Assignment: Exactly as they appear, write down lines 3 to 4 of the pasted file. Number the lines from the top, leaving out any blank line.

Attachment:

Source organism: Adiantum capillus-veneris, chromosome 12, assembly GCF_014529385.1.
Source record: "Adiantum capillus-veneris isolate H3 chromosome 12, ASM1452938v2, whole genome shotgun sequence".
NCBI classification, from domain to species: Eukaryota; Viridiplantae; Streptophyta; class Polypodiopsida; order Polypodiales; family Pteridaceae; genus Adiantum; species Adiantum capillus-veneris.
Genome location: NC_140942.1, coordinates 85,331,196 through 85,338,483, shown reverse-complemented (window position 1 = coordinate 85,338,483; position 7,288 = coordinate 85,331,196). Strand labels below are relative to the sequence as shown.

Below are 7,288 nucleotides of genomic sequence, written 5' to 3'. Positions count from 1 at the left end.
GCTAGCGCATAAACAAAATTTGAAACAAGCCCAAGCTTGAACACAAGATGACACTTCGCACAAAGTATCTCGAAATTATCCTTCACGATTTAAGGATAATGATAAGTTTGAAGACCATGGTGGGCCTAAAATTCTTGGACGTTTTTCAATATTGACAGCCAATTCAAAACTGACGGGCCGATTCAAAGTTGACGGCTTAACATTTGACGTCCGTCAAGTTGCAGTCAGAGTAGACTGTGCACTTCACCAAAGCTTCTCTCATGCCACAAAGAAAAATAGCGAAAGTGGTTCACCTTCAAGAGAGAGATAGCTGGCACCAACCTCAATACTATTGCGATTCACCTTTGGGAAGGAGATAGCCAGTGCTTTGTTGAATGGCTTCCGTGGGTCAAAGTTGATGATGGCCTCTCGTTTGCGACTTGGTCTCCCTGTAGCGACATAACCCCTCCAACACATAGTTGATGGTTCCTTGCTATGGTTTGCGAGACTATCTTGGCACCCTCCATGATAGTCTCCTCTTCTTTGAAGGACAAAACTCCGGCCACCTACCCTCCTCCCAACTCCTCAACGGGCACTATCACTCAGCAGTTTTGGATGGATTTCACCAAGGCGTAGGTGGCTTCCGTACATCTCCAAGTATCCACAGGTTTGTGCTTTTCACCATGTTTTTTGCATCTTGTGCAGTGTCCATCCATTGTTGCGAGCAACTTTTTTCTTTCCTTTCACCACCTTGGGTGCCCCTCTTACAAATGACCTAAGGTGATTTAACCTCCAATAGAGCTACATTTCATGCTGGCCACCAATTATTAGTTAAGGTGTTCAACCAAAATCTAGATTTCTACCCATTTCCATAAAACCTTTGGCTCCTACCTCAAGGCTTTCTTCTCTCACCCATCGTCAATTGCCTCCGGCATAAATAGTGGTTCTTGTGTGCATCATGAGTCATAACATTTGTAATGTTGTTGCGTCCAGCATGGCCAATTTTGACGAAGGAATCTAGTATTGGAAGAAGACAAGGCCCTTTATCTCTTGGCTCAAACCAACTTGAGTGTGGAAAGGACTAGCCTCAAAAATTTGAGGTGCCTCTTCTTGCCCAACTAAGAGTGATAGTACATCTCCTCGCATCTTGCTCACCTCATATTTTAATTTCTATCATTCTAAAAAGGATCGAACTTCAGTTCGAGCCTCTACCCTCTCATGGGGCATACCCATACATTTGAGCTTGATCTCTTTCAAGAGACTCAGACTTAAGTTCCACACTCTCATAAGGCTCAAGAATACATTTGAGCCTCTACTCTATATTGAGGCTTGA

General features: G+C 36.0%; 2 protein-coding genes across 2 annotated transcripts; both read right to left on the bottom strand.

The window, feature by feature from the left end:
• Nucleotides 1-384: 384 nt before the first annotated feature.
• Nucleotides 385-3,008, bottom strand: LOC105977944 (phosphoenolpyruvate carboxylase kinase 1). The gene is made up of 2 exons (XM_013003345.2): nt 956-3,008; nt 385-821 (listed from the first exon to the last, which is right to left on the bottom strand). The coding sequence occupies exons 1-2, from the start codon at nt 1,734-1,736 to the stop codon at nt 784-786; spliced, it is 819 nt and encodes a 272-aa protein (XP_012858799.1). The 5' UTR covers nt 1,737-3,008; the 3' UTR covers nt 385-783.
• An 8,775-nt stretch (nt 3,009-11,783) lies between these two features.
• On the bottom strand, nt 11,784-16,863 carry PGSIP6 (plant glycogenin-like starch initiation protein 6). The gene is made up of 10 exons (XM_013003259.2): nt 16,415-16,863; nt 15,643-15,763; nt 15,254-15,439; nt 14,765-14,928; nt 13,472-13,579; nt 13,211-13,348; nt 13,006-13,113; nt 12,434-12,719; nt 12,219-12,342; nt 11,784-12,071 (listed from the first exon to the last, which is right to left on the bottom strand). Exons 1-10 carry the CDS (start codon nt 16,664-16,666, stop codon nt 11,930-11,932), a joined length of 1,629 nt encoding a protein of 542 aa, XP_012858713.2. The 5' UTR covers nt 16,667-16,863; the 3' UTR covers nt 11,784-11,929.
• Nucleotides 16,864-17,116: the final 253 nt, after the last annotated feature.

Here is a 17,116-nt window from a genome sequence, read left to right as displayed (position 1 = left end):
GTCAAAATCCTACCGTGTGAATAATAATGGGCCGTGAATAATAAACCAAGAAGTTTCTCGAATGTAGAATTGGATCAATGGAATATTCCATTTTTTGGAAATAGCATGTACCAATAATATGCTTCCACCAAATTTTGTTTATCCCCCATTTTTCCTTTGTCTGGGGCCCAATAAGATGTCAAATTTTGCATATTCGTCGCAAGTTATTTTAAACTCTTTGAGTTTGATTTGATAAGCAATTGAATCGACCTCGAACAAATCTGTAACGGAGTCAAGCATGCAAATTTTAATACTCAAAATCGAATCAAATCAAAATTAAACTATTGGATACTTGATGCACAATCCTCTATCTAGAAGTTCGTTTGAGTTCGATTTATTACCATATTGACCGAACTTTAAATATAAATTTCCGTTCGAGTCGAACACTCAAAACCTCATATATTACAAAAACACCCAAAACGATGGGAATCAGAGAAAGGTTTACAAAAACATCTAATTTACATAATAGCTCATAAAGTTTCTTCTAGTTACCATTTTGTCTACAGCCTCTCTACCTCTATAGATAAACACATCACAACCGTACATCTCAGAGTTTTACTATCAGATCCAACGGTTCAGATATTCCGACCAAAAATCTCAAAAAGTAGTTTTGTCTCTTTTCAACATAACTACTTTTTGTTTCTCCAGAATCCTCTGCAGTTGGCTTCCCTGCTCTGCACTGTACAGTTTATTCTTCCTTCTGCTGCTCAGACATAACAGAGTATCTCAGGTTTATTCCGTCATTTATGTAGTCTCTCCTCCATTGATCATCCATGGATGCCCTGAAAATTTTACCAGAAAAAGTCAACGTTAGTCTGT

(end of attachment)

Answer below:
NCBI classification, from domain to species: Eukaryota; Viridiplantae; Streptophyta; class Polypodiopsida; order Polypodiales; family Pteridaceae; genus Adiantum; species Adiantum capillus-veneris.
Genome location: NC_140942.1, coordinates 85,331,196 through 85,338,483, shown reverse-complemented (window position 1 = coordinate 85,338,483; position 7,288 = coordinate 85,331,196). Strand labels below are relative to the sequence as shown.